Erin Healy said...

Krista, I apologize for not seeing your post sooner. If your narrative voices are distinctive, you have a few options: (1) The task of revising the parts into a whole should fall to just one of you, to create a consistent voice. (2) Each of you could take different characters' points of view, so that the narrative voices are distinct among the cast. (3) Learn each other's voices (pet words, sentence constructions, pacing rhythms, and so on) and learn how to mimic them. Decide on the specific qualities of the voice you want for your novel--ideally qualities that represent your unique blend. If you can name the qualities of voice, it will be easier for both of you to unify and protect it. Hope that helps!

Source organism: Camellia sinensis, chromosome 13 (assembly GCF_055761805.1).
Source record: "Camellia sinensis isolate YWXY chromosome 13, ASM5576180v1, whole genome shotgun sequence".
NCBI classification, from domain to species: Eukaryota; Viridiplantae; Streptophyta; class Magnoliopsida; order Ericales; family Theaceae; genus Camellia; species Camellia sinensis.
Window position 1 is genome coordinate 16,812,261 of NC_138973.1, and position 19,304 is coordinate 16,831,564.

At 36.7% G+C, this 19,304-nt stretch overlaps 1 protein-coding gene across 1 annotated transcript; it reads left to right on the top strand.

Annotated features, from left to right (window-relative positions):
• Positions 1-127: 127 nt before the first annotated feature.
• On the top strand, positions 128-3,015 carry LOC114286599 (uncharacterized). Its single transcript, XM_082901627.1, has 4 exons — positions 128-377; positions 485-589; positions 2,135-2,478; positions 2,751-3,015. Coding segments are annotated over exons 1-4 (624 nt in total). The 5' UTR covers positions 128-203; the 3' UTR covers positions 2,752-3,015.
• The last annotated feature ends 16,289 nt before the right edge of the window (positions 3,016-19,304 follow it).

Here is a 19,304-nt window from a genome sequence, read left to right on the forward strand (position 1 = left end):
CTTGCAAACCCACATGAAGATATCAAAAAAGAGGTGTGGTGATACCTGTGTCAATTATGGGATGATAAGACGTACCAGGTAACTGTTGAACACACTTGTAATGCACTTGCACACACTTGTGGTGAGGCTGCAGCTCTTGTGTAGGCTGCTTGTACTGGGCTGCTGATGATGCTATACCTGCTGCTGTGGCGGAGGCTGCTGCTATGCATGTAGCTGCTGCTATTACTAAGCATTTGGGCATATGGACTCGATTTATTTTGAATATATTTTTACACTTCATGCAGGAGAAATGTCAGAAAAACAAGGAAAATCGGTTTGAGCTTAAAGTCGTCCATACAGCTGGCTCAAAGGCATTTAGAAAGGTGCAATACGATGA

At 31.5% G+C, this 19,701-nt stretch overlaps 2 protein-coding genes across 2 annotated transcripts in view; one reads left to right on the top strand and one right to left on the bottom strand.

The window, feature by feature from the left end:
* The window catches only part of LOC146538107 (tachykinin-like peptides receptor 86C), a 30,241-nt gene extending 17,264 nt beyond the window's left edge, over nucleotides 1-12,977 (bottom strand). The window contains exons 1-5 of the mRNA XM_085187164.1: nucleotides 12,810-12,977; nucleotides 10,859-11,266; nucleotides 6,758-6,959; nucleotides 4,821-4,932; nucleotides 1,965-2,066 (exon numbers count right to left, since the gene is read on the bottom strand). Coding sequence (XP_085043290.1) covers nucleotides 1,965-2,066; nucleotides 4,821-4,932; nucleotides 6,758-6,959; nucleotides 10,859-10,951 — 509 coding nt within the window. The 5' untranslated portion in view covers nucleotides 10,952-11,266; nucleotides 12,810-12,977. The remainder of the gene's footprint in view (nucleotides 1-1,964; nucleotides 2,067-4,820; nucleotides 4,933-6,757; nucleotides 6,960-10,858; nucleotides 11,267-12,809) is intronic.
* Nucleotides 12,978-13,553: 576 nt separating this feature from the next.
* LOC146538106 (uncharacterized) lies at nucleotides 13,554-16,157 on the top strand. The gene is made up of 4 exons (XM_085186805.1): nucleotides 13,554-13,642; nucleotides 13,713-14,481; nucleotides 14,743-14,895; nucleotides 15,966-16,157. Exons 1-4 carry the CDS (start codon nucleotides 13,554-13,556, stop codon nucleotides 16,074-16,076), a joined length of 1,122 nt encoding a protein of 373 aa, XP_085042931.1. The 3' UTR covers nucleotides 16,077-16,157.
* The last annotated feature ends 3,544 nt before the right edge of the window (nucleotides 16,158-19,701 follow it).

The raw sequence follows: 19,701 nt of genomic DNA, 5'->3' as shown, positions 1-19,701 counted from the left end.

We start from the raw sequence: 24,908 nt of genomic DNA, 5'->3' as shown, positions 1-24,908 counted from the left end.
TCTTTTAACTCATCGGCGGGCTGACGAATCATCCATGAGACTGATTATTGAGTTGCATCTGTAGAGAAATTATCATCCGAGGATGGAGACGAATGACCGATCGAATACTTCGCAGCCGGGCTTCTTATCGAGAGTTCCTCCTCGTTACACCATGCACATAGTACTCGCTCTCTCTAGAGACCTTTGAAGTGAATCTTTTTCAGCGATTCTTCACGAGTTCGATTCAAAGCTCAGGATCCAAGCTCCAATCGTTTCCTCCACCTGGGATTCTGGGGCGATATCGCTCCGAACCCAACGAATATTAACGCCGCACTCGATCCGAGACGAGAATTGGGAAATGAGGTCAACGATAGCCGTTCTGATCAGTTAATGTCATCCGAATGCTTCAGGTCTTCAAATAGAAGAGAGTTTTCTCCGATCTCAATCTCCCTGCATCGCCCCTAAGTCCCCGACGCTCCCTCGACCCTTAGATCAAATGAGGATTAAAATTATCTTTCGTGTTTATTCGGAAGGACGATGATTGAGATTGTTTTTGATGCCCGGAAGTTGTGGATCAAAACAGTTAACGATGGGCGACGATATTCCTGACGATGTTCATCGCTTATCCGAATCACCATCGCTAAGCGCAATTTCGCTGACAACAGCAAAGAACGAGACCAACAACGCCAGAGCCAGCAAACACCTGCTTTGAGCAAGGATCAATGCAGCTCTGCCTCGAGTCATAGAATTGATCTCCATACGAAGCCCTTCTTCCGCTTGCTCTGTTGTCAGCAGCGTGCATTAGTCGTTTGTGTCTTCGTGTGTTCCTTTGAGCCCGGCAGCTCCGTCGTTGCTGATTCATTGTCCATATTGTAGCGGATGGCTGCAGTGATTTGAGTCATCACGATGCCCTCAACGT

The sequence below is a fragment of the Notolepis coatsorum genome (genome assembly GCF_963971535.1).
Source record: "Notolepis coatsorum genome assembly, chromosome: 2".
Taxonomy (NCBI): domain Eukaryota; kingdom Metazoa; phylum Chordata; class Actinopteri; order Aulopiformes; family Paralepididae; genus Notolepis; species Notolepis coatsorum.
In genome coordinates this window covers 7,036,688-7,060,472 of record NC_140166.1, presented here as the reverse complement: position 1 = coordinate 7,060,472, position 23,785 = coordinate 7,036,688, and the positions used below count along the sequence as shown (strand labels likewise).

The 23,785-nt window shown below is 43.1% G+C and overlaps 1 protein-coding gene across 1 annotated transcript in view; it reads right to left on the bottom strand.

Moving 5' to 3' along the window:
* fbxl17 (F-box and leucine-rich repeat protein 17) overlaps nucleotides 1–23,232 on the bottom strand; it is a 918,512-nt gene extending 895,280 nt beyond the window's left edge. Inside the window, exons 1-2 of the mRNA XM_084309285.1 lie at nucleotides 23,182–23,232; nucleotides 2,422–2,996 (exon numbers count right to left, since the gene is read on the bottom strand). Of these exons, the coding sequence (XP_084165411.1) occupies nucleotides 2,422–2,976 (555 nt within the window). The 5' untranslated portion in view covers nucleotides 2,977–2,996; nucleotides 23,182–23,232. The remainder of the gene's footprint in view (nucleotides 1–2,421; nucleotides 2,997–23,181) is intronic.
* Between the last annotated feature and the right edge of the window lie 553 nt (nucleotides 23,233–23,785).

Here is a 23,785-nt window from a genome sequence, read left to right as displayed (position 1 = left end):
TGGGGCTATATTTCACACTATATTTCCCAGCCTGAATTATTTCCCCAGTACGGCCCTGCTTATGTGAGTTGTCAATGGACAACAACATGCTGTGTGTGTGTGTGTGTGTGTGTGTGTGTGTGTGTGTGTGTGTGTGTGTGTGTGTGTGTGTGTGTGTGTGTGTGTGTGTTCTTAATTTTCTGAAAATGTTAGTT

Krista Jaeger said...

Thanks! I honestly wasn't sure if you'd answer or not, since this post was so old, and I appreciate it.

We'll definitely keep what you said in mind when we start revision, and probably start discussing the process a little more fully as we get closer and closer to the end. Especially your third point, probably, since I think as we've gone on, our styles have started to meld more than we realized. It definitely helps to get advice from someone who has actually been published. Thanks so much!